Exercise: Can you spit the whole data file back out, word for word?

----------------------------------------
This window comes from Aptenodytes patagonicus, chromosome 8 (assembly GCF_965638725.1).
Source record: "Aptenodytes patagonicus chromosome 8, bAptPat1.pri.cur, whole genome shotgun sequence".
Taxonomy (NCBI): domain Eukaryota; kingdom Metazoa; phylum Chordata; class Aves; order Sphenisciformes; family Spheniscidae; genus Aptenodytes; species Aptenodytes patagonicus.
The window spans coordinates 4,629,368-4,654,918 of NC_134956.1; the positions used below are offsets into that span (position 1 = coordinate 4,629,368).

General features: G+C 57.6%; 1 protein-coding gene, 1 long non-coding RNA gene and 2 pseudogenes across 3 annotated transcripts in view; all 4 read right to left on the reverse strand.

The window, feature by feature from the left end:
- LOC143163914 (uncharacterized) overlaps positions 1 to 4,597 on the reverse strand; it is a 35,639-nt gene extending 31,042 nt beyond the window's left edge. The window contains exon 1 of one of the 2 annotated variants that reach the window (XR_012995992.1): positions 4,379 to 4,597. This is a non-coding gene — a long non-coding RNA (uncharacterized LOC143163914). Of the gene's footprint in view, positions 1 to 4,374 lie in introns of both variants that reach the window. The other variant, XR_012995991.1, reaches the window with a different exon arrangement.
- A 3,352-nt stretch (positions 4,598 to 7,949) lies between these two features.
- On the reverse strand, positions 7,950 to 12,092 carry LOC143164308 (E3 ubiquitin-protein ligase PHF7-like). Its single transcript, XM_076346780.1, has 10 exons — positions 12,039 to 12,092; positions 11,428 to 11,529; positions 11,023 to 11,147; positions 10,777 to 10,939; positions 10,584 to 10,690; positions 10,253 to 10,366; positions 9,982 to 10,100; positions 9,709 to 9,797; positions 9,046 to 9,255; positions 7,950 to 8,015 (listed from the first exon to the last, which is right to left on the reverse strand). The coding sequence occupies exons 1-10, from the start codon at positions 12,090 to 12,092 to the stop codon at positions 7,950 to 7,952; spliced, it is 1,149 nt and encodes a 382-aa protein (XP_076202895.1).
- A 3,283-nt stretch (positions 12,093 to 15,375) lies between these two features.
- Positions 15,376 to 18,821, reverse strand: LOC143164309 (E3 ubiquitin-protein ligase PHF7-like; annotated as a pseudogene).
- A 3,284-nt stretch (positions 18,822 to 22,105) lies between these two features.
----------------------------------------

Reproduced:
This window comes from Aptenodytes patagonicus, chromosome 8 (assembly GCF_965638725.1).
Source record: "Aptenodytes patagonicus chromosome 8, bAptPat1.pri.cur, whole genome shotgun sequence".
Taxonomy (NCBI): domain Eukaryota; kingdom Metazoa; phylum Chordata; class Aves; order Sphenisciformes; family Spheniscidae; genus Aptenodytes; species Aptenodytes patagonicus.
The window spans coordinates 4,629,368-4,654,918 of NC_134956.1; the positions used below are offsets into that span (position 1 = coordinate 4,629,368).

General features: G+C 57.6%; 1 protein-coding gene, 1 long non-coding RNA gene and 2 pseudogenes across 3 annotated transcripts in view; all 4 read right to left on the reverse strand.

The window, feature by feature from the left end:
- LOC143163914 (uncharacterized) overlaps positions 1 to 4,597 on the reverse strand; it is a 35,639-nt gene extending 31,042 nt beyond the window's left edge. The window contains exon 1 of one of the 2 annotated variants that reach the window (XR_012995992.1): positions 4,379 to 4,597. This is a non-coding gene — a long non-coding RNA (uncharacterized LOC143163914). Of the gene's footprint in view, positions 1 to 4,374 lie in introns of both variants that reach the window. The other variant, XR_012995991.1, reaches the window with a different exon arrangement.
- A 3,352-nt stretch (positions 4,598 to 7,949) lies between these two features.
- On the reverse strand, positions 7,950 to 12,092 carry LOC143164308 (E3 ubiquitin-protein ligase PHF7-like). Its single transcript, XM_076346780.1, has 10 exons — positions 12,039 to 12,092; positions 11,428 to 11,529; positions 11,023 to 11,147; positions 10,777 to 10,939; positions 10,584 to 10,690; positions 10,253 to 10,366; positions 9,982 to 10,100; positions 9,709 to 9,797; positions 9,046 to 9,255; positions 7,950 to 8,015 (listed from the first exon to the last, which is right to left on the reverse strand). The coding sequence occupies exons 1-10, from the start codon at positions 12,090 to 12,092 to the stop codon at positions 7,950 to 7,952; spliced, it is 1,149 nt and encodes a 382-aa protein (XP_076202895.1).
- A 3,283-nt stretch (positions 12,093 to 15,375) lies between these two features.
- Positions 15,376 to 18,821, reverse strand: LOC143164309 (E3 ubiquitin-protein ligase PHF7-like; annotated as a pseudogene).
- A 3,284-nt stretch (positions 18,822 to 22,105) lies between these two features.